Gavin Broadhead, a former resident of Hay River and one-time Junior A hockey player, is focusing on a new sport to see where it will take him.
“I’m moving to Calgary in June to start training full time for speed skating,” he said in an April 12 telephone interview with The Hub.
Broadhead will train under a national team coach with a group called the Long Track Elite Athlete Pathway at the Calgary Olympic Oval.
“All these people are trying to get to the next level,” he said, noting the skaters come from all over Canada.
“I think it’s a unique opportunity,” he said of training as a speed skater, a sport which he has just taken up. “I still don’t know if I love it. I’m just going to keep enjoying each day of training sessions. And if I’m really enjoying it, it will be something I’ll keep doing, but I’m still kind of just testing it out.”
Broadhead got the opportunity by winning the Alberta section of RBC Training Ground, which is a Canada-wide program designed to discover athletes with potential that might lead to the Olympics.
After that talent identification competition in April of last year, it was determined that he might make a good speed skater.
RBC Training Ground provides funding to Speed Skating Canada, which pays for everything required for the sport – training, equipment, coaching, and travel to events.
“But outside of that, I’m on my own,” said Broadhead.
It remains to be seen just how much time he will commit to training.
“I haven’t really decided yet,” he said. “It will be pretty full time. I’m just kind of planning it out and going to see how it all pans out when I get there. Getting a job isn’t urgent, but I need to have some source of income.”
The 24-year-old has already done some speed skating in Calgary.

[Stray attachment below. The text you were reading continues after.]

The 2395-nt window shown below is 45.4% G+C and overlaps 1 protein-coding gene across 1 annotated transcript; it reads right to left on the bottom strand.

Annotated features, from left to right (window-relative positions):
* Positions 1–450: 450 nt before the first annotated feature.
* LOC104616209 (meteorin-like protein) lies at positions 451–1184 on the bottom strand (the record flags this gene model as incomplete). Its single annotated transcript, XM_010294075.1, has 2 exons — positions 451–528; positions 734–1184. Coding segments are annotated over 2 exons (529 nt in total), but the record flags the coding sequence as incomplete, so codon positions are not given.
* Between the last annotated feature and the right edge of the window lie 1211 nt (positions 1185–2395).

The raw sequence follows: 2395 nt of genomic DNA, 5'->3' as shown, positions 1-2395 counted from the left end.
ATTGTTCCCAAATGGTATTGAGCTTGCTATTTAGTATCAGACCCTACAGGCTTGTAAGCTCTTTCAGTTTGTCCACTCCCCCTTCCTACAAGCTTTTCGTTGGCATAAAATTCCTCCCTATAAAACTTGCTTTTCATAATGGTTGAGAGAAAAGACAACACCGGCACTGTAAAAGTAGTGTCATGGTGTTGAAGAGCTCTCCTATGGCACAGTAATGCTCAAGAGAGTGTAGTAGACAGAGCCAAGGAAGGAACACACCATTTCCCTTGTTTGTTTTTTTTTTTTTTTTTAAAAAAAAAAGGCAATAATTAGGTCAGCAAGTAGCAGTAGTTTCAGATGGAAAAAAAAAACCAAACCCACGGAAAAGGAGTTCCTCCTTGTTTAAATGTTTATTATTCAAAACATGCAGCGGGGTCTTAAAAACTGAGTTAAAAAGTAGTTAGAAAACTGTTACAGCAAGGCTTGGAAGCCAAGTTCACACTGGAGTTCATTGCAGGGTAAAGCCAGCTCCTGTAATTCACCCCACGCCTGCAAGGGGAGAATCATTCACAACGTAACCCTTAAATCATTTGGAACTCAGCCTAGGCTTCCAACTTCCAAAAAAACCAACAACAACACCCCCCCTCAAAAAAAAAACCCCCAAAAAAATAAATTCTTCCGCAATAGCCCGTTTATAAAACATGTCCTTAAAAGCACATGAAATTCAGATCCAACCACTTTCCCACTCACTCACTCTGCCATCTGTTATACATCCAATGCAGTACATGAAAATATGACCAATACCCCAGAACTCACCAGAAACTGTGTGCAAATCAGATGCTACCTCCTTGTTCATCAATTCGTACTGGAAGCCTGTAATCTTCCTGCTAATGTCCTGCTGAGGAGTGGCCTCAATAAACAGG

“I picked it up quickly,” he said. “I’ve been playing hockey for 21 years now, so I’ve skated a lot and I was a pretty exceptional skater on hockey skates. The speed skating stride is a little different, but it’s not like starting from scratch. Another thing is I have all the strength in my lower body to be able to hold the positions that are required speed skating.”
His junior hockey career with the Medicine Hat Tigers of the Western Hockey League ended in 2014.
On April 12, Broadhead completed exams at the University of Lethbridge towards a kinesiology degree.
“I need two more classes to graduate, but I can do those from Calgary,” he said.
Broadhead recalled that, when he was given the opportunity to train as a speed skater, he thought about continuing his education to become a phys-ed teacher.
“I was kind of torn between going for more school and committing to speed skating, and I just decided that the speed skating opportunity won’t be out there forever,” he said. “So I wanted to do it now and try it out, and see where it can go first. School will always be there for a second degree.”
Broadhead is somewhat hesitant to talk about the Olympics, the ultimate goal of any speed skater.
“I still don’t really know, but right now it seems more realistic than it did a year ago,” he said. “Now that I’ve skated, I’ve been on the ice with Olympians, and they’ve been speed skating for a lot longer than I have. But at the end of the day, they’re still just humans and it’s unbelievable how people can learn new motor skills if you really commit to it and learn how to do something new. I don’t think it would be impossible to make it to the Olympics. I certainly think it’s a possibility.”
However, he said he will need to speed skate for a couple of years to know more, and the funding from RBC Training Ground will last for two years.
Broadhead will specifically train for sprint races – the 500 metres, 1,000 metres and 1,500 metres.